President of Burkina Faso steps down amid upheaval

Blaise Compaore said there would be an election within 90 days. Picture: Reuters
Blaise Compaore said there would be an election within 90 days. Picture: Reuters
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BURKINA Faso’s president, Blaise Compaore, resigned ­yesterday after 27 years in power following a wave of violent ­protests against his ­attempt to extend his rule.

Opposition-led demonstrations descended into chaos ­earlier in the week, with Burkina Faso’s parliament in the capital, Ouagadougou, being set alight, causing extensive damage to the main debating chamber.

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In a statement read out on television and radio stations, Mr Compaore said: “I declare that I’m leaving power in order to have a free and transparent election in 90 days. For my part, I think I have fulfilled my duty.”

Opposition protesters who had gathered in a square in the capital burst into cheers when they heard the announcement on hand-held radios.

Mr Compaore said he had decided to leave power “in light of the severely deteriorated sociopolitical situation and the threat of division in our national army and out of a desire to preserve the peace”.

Military chief General ­Honore Traore said he had taken over as head of state “in line with constitutional measures”.

The nation’s military has played a ­visible role during the crisis and Burkina Faso’s government and parliament were dissolved on Thursday.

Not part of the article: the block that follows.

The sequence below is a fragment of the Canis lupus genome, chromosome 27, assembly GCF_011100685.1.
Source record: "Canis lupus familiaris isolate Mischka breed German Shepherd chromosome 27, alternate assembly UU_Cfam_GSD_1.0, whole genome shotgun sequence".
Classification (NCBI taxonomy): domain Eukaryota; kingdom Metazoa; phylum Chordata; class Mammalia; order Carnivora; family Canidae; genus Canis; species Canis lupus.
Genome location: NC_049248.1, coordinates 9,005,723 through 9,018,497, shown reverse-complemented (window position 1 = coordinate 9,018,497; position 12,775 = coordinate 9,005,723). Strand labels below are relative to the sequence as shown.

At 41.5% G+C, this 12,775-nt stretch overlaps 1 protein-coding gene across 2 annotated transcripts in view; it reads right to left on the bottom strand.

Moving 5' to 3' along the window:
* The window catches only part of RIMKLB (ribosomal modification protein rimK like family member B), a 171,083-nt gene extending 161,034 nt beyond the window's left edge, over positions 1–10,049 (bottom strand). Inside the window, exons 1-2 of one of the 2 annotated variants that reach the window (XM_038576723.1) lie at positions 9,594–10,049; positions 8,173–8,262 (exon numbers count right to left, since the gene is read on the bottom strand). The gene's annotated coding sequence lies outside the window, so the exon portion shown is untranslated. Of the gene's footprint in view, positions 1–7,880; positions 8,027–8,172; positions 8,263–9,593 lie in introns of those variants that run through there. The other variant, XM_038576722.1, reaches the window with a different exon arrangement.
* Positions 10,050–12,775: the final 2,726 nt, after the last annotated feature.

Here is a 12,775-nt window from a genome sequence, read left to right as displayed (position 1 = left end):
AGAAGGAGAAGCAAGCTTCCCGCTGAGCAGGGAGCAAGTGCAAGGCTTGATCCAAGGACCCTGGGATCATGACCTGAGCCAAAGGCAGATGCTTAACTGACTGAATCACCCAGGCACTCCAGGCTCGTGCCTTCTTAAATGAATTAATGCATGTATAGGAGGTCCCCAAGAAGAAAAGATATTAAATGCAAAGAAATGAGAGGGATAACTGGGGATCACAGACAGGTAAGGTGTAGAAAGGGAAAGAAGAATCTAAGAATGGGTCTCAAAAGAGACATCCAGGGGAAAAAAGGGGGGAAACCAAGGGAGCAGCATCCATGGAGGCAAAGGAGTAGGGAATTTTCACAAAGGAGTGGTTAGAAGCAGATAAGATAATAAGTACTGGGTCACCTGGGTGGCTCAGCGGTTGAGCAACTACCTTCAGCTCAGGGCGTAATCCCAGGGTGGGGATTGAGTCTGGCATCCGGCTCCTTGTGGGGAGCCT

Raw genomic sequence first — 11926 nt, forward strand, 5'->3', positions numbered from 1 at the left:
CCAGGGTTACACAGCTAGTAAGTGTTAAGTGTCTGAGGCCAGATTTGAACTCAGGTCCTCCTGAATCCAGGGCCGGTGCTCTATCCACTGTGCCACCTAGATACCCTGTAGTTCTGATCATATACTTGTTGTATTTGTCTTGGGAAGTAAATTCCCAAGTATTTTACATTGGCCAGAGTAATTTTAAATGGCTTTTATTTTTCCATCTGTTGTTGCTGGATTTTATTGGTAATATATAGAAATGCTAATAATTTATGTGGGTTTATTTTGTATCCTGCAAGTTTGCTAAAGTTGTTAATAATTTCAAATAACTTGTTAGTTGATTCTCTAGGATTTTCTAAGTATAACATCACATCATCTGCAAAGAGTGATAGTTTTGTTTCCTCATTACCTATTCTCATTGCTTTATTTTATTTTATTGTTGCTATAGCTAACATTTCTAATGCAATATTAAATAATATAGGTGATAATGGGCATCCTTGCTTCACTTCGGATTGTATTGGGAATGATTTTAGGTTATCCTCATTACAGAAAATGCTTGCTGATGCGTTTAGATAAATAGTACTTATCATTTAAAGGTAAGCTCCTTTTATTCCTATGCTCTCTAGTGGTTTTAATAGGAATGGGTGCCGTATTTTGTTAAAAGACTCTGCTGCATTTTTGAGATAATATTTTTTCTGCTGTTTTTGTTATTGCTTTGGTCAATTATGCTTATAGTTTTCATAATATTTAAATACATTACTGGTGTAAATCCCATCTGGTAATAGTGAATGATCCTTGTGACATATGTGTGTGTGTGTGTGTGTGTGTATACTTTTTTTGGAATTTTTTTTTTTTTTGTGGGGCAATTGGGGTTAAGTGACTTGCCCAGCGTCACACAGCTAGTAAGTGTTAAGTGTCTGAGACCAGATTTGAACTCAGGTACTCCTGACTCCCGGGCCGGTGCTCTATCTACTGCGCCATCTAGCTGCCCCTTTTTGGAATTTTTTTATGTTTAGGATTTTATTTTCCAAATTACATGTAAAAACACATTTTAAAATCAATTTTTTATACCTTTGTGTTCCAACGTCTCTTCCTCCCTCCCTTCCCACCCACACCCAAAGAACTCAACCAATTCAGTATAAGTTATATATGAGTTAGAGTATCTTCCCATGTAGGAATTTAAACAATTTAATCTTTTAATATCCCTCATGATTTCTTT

For months, an opposition coalition has been urging ­Mr Compaore not to seek re-election for what would have been his fifth term in power. But he and his ruling party looked set to push a bill through parliament on Thursday that would have ­allowed him to run again.

Determined to block the vote, protesters stormed the building, the vote was suspended and the military announced the legislature had been dissolved and a transition government would be formed. After that, Mr Compaore said he would lead until the new elections.

But protesters rejected that plan and gathered again yesterday, ­demanding that Mr Compaore step down ­immediately.

It was a dramatic turn of events for one of Africa’s longest serving leaders who 
has survived other attempts to topple him.

He came to power following an October 1987 coup against then-president Thomas Sankara, Mr Compaore’s long-time friend and political ally, who was killed in the power grab.

Mr Compaore had been elected four times since then, though the ­opposition has disputed the ­results.

In recent years, the 63-year-old Mr Compaore has fashioned himself as an elder statesman who brokered electoral disputes and hostage releases throughout West Africa.

Domestically, he kept a tight rein on any opposition and never groomed a viable political heir.

However, he also supported Liberian president Charles Taylor, who is now serving a prison term after being found guilty of supporting war crimes by the International Criminal Court at The Hague.

In 2011, Mr Compaore was confronted by an earlier ­challenge when multiple waves of protests washed over the country.

At one point, mutinous ­soldiers occupied the palace, forcing the president to flee.

But what would have spelled the end for many leaders was only a temporary problem for Mr Compaore, and he ­manoeuvred to stay in power by removing his security chiefs and appointing himself defence minister before returning to Ouagadougou.

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